Mama Maker: Ramona, Creating Space for a Fluid Career and Family Life

When Ramona Albert arrived on U.S. soil at the age of 16 on a one-way ticket from Romania, she began constructing a life of limitless potential. With a Master’s degree in architecture from Harvard in hand, she landed in New York and began a career designing skyscrapers–until motherhood changed her perspective.

“I had a kid and before that I was literally building these humongous buildings,” she says. “I realized, okay, I can’t possibly be thinking about 100 things in the same time. I have to think about things in the present and realize that I have to do whatever I can do best right now, because I have only two minutes or five minutes or 20 minutes.”

Before motherhood, Ramona says it wasn’t unusual for her and her husband to stay up working until midnight.

“I feel like I have become more humane because of time,” she says. “I’ve become more understanding rather than” what she describes as a “crazy New Yorker.”

Ramona’s high-profile projects have appeared in Gotham, including one of her early experiments laminating the glass panels of a high-rise in Herm├Ęs.

“I was in China, stretching the fabric and we’re all looking at this, like, ‘Oh my God, how do we do this?'” she recalls.

Ramona now gravitates towards “projects that have this kind of tangible quality to them,” she says in reference to direct interaction with her clients and interiors “down to the levels of like door knobs, or things like that.”

“My work is very inspired by nature,” she says. “So it’s very fluid. It’s very organic, in a way, but very minimal, so to speak.”

It’s apparent that Ramona’s approach to workplace culture and parenting are similarly intertwined.

“I really want to keep the integrity of who we are,” she says about Ramona Albert Architecture. “I’m very careful about hiring people because it matters a lot to be trustworthy and reliable, and be able to think for yourself and be independent.”

She works from a home office upstairs in her Brooklyn townhouse, which affords her the opportunity to pop downstairs to see her 2.5-year-old son anytime she wants to grab a cup of coffee or get a quick hug.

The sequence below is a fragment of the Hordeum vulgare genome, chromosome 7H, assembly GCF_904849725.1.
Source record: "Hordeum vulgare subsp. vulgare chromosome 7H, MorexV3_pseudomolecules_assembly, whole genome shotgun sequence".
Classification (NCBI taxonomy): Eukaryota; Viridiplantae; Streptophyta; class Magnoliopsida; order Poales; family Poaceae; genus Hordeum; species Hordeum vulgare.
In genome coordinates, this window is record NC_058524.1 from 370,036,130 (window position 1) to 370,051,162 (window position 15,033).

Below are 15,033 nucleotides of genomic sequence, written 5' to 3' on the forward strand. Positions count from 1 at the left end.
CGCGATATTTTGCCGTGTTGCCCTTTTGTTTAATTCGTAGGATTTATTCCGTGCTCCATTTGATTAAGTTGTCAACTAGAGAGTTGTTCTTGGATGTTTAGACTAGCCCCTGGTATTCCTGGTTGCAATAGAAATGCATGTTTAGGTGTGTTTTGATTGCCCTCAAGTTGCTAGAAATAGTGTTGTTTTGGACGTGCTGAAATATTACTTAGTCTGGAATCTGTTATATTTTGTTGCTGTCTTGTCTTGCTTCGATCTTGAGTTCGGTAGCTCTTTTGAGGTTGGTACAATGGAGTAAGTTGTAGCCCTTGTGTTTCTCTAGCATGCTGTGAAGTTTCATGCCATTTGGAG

“We just did a house in the Hamptons and literally there were times where Egon was in my lap while I was there talking to contractors trying to get things done and it was such a normal thing,” she says. “But I’m thinking like, I can’t believe I’m holding this child on a construction job talking to these guys.”

“But I wouldn’t do it any other way.”

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Ramona loves that she can work right up to 6 p.m. when the nanny leaves–which she points out is still considered early in the architectural community–and then switch into dinner prep with her son.

“One thing I don’t compromise about is my gym time in the morning,” she says about her daily self-care routine of CrossFit, Pilates or yoga, that gets her out of bed at 5 a.m.

Ramona and her husband foster a sense of self for each member of their family.

“When you have a kid you always want to be with him,” she says about one of the many contrasts in parenting. “I like his own independence. I like the fact that he does his own things. That’s how he should be, you know, have his own opinions.”

Seeing her son’s “relationship to the world outside is so precious,” she says, noting that it drives her to “make it better in a certain way” by taking on experimental projects like a solar-powered installation in the Children’s Pavilion at Design Week in May.

“I feel like my parents were very brave to send me here when I was so little,” Ramona says. “It was a lot of growing on my own–because they’re still in Romania, my parents weren’t there. It was a little bit of trying to figure things out as they go. But it was great. I learned a lot, I’ve worked with some amazing people, and I think a lot of it has been very, very fruitful.”

Although Ramona got a jump start on building a life of her own, motherhood has reinforced what she learned early on.

“There’s nobody on this planet that can tell you what to do, but you yourself, and you can figure it out,” she says.